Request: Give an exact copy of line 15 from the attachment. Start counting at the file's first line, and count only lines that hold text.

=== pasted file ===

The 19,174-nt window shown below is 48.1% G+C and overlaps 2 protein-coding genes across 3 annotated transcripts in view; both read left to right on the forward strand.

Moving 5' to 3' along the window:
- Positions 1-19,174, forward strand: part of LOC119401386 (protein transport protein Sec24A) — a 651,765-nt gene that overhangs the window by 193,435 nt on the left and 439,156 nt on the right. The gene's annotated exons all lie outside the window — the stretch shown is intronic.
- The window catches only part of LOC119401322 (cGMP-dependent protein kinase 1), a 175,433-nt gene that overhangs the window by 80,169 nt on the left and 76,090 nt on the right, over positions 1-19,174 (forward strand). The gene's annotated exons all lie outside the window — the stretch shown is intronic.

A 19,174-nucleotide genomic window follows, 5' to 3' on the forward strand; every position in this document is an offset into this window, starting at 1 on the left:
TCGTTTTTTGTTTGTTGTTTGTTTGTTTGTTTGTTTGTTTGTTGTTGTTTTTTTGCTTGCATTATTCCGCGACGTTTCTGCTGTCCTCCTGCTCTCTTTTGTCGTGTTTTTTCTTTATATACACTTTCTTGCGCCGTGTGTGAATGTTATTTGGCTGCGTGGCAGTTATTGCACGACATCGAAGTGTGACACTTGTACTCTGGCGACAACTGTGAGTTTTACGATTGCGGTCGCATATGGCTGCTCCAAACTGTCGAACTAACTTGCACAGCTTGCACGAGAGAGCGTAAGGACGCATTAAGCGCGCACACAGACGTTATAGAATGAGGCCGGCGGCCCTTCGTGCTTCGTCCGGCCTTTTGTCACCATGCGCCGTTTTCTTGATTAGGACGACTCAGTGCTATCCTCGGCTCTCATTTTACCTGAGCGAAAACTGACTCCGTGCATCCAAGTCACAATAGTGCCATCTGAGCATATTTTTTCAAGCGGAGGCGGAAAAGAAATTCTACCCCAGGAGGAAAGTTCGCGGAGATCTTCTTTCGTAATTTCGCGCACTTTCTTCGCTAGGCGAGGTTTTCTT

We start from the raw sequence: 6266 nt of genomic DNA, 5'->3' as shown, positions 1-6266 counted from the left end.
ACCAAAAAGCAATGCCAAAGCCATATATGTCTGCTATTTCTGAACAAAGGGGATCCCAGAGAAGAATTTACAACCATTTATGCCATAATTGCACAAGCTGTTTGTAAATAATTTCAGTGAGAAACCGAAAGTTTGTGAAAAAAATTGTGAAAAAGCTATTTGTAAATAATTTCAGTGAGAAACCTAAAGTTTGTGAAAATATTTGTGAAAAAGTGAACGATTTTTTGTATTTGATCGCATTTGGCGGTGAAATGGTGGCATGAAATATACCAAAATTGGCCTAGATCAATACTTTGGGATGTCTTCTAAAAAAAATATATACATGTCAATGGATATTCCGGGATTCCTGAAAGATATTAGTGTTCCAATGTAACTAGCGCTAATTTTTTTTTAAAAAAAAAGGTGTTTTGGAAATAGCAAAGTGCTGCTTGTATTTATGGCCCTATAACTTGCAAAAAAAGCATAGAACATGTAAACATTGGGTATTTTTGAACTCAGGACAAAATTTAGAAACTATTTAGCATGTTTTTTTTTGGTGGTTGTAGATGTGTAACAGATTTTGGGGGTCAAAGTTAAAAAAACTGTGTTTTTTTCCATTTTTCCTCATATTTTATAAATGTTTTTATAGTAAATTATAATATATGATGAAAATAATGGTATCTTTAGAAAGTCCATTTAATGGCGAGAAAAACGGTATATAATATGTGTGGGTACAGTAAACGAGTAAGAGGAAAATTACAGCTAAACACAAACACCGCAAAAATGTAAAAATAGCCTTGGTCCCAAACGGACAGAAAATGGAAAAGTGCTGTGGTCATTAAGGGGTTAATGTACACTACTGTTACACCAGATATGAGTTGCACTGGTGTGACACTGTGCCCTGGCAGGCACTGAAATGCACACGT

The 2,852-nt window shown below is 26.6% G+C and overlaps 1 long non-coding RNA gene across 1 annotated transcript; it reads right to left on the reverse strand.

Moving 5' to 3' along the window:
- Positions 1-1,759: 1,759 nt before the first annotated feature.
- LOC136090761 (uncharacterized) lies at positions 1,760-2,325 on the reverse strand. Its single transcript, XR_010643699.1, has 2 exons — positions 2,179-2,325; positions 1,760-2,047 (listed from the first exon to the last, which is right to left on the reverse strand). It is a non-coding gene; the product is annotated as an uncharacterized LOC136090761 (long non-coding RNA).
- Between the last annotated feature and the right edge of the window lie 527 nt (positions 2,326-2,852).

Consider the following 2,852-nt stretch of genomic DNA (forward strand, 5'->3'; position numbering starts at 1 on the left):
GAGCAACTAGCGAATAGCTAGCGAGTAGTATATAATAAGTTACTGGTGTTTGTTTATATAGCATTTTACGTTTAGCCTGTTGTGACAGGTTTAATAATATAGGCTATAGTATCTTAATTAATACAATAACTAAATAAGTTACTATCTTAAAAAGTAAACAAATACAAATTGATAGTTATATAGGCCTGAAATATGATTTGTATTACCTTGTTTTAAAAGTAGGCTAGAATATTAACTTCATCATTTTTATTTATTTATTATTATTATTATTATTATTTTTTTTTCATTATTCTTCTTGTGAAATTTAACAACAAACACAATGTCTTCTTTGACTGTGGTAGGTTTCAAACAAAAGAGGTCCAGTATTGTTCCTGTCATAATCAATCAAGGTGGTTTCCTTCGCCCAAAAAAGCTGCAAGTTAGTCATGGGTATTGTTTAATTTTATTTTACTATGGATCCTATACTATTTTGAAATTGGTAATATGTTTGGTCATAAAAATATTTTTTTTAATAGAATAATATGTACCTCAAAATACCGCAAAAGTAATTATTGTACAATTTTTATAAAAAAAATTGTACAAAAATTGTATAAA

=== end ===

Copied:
GAGCAACTAGCGAATAGCTAGCGAGTAGTATATAATAAGTTACTGGTGTTTGTTTATATAGCATTTTACGTTTAGCCTGTTGTGACAGGTTTAATAATATAGGCTATAGTATCTTAATTAATACAATAACTAAATAAGTTACTATCTTAAAAAGTAAACAAATACAAATTGATAGTTATATAGGCCTGAAATATGATTTGTATTACCTTGTTTTAAAAGTAGGCTAGAATATTAACTTCATCATTTTTATTTATTTATTATTATTATTATTATTATTTTTTTTTCATTATTCTTCTTGTGAAATTTAACAACAAACACAATGTCTTCTTTGACTGTGGTAGGTTTCAAACAAAAGAGGTCCAGTATTGTTCCTGTCATAATCAATCAAGGTGGTTTCCTTCGCCCAAAAAAGCTGCAAGTTAGTCATGGGTATTGTTTAATTTTATTTTACTATGGATCCTATACTATTTTGAAATTGGTAATATGTTTGGTCATAAAAATATTTTTTTTAATAGAATAATATGTACCTCAAAATACCGCAAAAGTAATTATTGTACAATTTTTATAAAAAAAATTGTACAAAAATTGTATAAA